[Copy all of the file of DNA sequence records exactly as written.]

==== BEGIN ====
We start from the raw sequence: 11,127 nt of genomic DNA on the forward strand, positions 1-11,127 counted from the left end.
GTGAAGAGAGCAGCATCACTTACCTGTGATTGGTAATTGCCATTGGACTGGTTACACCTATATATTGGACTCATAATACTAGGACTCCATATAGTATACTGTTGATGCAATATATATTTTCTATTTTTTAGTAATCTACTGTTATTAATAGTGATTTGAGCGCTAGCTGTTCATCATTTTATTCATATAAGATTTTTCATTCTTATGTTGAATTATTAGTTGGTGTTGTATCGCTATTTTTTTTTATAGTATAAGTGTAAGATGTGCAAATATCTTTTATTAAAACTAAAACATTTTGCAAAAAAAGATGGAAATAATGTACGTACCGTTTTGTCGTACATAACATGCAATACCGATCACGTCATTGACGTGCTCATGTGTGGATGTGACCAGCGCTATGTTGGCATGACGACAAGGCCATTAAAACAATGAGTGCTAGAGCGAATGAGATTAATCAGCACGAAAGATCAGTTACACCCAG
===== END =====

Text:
We start from the raw sequence: 11,127 nt of genomic DNA on the forward strand, positions 1-11,127 counted from the left end.
GTGAAGAGAGCAGCATCACTTACCTGTGATTGGTAATTGCCATTGGACTGGTTACACCTATATATTGGACTCATAATACTAGGACTCCATATAGTATACTGTTGATGCAATATATATTTTCTATTTTTTAGTAATCTACTGTTATTAATAGTGATTTGAGCGCTAGCTGTTCATCATTTTATTCATATAAGATTTTTCATTCTTATGTTGAATTATTAGTTGGTGTTGTATCGCTATTTTTTTTTATAGTATAAGTGTAAGATGTGCAAATATCTTTTATTAAAACTAAAACATTTTGCAAAAAAAGATGGAAATAATGTACGTACCGTTTTGTCGTACATAACATGCAATACCGATCACGTCATTGACGTGCTCATGTGTGGATGTGACCAGCGCTATGTTGGCATGACGACAAGGCCATTAAAACAATGAGTGCTAGAGCGAATGAGATTAATCAGCACGAAAGATCAGTTACACCCAG